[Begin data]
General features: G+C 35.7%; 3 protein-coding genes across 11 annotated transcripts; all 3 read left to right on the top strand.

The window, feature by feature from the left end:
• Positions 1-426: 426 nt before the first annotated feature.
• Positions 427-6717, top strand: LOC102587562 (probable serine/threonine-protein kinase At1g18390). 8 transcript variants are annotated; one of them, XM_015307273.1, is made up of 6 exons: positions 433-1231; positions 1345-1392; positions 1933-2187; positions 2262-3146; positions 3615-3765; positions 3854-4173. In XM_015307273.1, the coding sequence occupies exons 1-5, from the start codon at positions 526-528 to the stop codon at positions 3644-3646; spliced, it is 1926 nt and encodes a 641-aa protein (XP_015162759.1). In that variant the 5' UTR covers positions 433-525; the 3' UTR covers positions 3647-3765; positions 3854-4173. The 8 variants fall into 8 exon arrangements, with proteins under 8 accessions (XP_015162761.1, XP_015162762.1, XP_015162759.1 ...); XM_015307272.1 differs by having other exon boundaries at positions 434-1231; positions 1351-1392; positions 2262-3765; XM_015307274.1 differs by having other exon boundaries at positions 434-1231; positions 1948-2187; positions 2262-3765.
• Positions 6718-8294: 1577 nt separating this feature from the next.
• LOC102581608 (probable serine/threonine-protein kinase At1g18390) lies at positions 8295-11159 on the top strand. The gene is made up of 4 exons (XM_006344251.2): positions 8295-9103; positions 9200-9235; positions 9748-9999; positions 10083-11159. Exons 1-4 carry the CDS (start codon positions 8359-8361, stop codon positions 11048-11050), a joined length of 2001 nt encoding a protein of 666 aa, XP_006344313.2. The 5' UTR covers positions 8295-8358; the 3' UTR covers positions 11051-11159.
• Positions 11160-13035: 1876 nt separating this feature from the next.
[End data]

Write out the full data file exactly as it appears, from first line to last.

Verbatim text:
General features: G+C 35.7%; 3 protein-coding genes across 11 annotated transcripts; all 3 read left to right on the top strand.

The window, feature by feature from the left end:
• Positions 1-426: 426 nt before the first annotated feature.
• Positions 427-6717, top strand: LOC102587562 (probable serine/threonine-protein kinase At1g18390). 8 transcript variants are annotated; one of them, XM_015307273.1, is made up of 6 exons: positions 433-1231; positions 1345-1392; positions 1933-2187; positions 2262-3146; positions 3615-3765; positions 3854-4173. In XM_015307273.1, the coding sequence occupies exons 1-5, from the start codon at positions 526-528 to the stop codon at positions 3644-3646; spliced, it is 1926 nt and encodes a 641-aa protein (XP_015162759.1). In that variant the 5' UTR covers positions 433-525; the 3' UTR covers positions 3647-3765; positions 3854-4173. The 8 variants fall into 8 exon arrangements, with proteins under 8 accessions (XP_015162761.1, XP_015162762.1, XP_015162759.1 ...); XM_015307272.1 differs by having other exon boundaries at positions 434-1231; positions 1351-1392; positions 2262-3765; XM_015307274.1 differs by having other exon boundaries at positions 434-1231; positions 1948-2187; positions 2262-3765.
• Positions 6718-8294: 1577 nt separating this feature from the next.
• LOC102581608 (probable serine/threonine-protein kinase At1g18390) lies at positions 8295-11159 on the top strand. The gene is made up of 4 exons (XM_006344251.2): positions 8295-9103; positions 9200-9235; positions 9748-9999; positions 10083-11159. Exons 1-4 carry the CDS (start codon positions 8359-8361, stop codon positions 11048-11050), a joined length of 2001 nt encoding a protein of 666 aa, XP_006344313.2. The 5' UTR covers positions 8295-8358; the 3' UTR covers positions 11051-11159.
• Positions 11160-13035: 1876 nt separating this feature from the next.